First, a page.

The defendant conceded that the plaintiff’s mother borrowed the van for a one-time use, and the parties stipulated that she had not driven it before the day of the accident, Amundson noted. “Thus, the van satisfies the … policy’s definition of an underinsured motor vehicle because it was not available for [the mother’s] regular use, and therefore, [the plaintiff] meets the plain requirement for UIM coverage under the policy.”
Observing that many UIM cases cited by the parties involve the validity of similar “family owned vehicle” exclusions to the definition of underinsured motor vehicle, Amundson stressed that “this exception does not apply here because the van was not a vehicle owned by or regularly used by any member of the [plaintiff’s] family.”
The defendant argued, however, that the plaintiff seeks to improperly use the UIM policy as a liability policy, and notes that in Minnesota, the public policy is against such “coverage conversion.” This “conversion” refers to turning UIM coverage into third-party insurance, making it essentially third-party liability coverage, explained the judge.
“To illuminate this concern, it is important to understand the policies behind liability and UIM coverage,” wrote Amundson. “Unlike liability coverage, which is purchased to protect passengers in an insured vehicle from the negligent driving of the owner or another driver of the vehicle, UIM coverage is intended to protect against … the risk that a negligent driver of another vehicle will have failed to purchase adequate liability insurance.”
The judge observed that courts upholding denial of UIM coverage pursuant to conversion questions note that an insured wishing to provide greater protection from his own negligence for himself and his passengers should purchase additional liability insurance coverage.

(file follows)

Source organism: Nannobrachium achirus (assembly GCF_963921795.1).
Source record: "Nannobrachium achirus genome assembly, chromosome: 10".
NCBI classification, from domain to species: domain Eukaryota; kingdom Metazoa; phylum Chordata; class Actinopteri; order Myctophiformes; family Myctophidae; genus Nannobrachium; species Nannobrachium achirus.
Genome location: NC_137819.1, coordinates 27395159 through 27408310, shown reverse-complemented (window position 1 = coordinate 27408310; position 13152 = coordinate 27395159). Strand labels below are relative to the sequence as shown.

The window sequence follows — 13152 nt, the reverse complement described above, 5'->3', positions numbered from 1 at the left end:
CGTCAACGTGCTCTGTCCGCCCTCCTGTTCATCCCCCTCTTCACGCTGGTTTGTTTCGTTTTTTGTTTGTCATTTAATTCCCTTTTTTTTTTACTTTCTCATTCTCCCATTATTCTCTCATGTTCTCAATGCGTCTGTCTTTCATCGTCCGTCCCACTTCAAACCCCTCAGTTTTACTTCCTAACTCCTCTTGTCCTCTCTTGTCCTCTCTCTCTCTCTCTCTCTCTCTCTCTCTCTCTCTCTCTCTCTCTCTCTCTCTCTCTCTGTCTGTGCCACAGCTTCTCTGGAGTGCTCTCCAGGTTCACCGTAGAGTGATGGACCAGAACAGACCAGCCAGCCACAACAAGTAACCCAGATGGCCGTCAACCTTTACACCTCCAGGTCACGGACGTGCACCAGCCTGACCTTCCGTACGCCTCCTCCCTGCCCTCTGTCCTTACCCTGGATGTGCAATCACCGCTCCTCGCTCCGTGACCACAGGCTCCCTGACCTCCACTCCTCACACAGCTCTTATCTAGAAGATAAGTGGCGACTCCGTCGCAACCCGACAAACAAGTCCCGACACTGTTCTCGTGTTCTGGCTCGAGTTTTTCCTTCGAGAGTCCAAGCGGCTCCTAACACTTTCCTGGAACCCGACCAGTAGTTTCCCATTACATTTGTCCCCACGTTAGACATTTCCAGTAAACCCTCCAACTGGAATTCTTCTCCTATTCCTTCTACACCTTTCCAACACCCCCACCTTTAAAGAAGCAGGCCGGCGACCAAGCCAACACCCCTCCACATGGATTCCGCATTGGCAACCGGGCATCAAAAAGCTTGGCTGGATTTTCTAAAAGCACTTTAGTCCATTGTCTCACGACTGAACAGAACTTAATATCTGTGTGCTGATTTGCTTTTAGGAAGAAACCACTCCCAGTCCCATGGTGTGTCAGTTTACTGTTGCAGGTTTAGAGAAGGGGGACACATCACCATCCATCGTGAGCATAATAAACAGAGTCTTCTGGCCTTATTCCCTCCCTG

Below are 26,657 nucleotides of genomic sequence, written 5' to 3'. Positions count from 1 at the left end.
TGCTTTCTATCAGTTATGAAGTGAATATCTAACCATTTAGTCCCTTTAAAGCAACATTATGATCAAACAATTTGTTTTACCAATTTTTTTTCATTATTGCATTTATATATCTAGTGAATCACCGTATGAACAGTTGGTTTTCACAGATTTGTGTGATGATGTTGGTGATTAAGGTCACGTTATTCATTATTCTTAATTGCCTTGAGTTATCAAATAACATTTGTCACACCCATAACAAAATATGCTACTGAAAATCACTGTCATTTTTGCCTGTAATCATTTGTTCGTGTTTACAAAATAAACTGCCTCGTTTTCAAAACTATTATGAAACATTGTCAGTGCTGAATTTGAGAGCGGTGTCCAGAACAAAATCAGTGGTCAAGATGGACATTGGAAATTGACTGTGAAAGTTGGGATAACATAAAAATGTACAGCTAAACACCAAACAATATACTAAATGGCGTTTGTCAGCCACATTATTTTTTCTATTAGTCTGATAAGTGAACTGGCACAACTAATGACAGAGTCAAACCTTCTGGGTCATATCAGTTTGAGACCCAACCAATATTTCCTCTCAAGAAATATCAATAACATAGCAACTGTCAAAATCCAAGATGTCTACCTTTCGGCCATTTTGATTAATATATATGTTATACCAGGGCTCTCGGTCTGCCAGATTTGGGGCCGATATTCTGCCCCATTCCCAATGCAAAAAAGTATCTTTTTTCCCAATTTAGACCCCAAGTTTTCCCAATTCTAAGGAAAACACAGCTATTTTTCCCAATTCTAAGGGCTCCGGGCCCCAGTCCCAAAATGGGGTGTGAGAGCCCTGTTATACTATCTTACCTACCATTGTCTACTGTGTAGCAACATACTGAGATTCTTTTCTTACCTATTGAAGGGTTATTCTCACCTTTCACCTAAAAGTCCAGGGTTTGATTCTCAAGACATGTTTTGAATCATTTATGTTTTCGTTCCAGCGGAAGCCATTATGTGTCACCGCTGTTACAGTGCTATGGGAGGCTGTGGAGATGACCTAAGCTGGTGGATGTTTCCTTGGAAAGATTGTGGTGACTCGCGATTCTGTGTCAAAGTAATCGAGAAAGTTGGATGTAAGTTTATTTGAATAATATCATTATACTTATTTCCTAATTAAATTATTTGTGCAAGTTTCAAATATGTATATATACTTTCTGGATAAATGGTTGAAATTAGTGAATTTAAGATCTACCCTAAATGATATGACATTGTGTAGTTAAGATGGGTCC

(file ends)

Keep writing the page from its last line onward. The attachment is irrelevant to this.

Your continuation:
Furthermore, “[t]he cases addressing coverage conversion have all addressed and relied on the validity of a family-owned vehicle exclusion,” wrote Amundson. “But here, the district court’s decision to grant summary judgment was not based on a policy exclusion. Instead, the district court found that [the plaintiff] was not entitled to coverage based on the public policy against coverage conversion alone, even though … there was no exclusionary provision specifically preventing coverage.”
The defendant, citing West Bend Mut. Ins. Co. v. American Family Mut. Ins. Co., argued that even in the absence of a specific exclusion, a claimant cannot collect first-party benefits under a policy covering the at-fault driver because that would be equivalent to an improper conversion.
The Court of Appeals responded that in addition to being factually dissimilar, the case at bar does not present the same coverage conversion issue present in West Bend.
“Here, [the plaintiff] is seeking UIM benefits because the liability coverage under the neighbor’s policy was insufficient to cover his damages; it was the neighbor’s van that was underinsured, not one of the [plaintiff’s] family vehicles. [The plaintiff], through his father — the holder of the policy under which UIM benefits are sought — in no way had control over the amount of liability coverage available under the neighbor’s insurance policy,” wrote Amundson.
“This appears to be just the situation for which UIM coverage is intended, namely, that the owner of another vehicle will have failed to purchase adequate liability insurance,” observed the judge.
Finally, the defendant argued that Lahr v. American Family Auto Ins. Co. holds that even in the absence of an exclusion, where only one car is involved or at fault, an injured passenger cannot obtain UIM benefits from the driver’s insurer.
In rejecting this argument, Amundson noted that this is dictum and that the Lahr court was not faced with a case of a one-vehicle accident, but instead a two-car collision.
This dictum flows from the court’s observation that the Minnesota Supreme Court has held that “a person cannot convert first-party UIM insurance into third-party liability insurance because such conversion would allow an insured to purchase less expensive UIM coverage in lieu of additional liability coverage,” Amundson observed. “But again, the court in Lahr presumed that in a one-vehicle accident, the driver would be covered by only one policy. Here, there were two policies from which [the plaintiff] could recover.”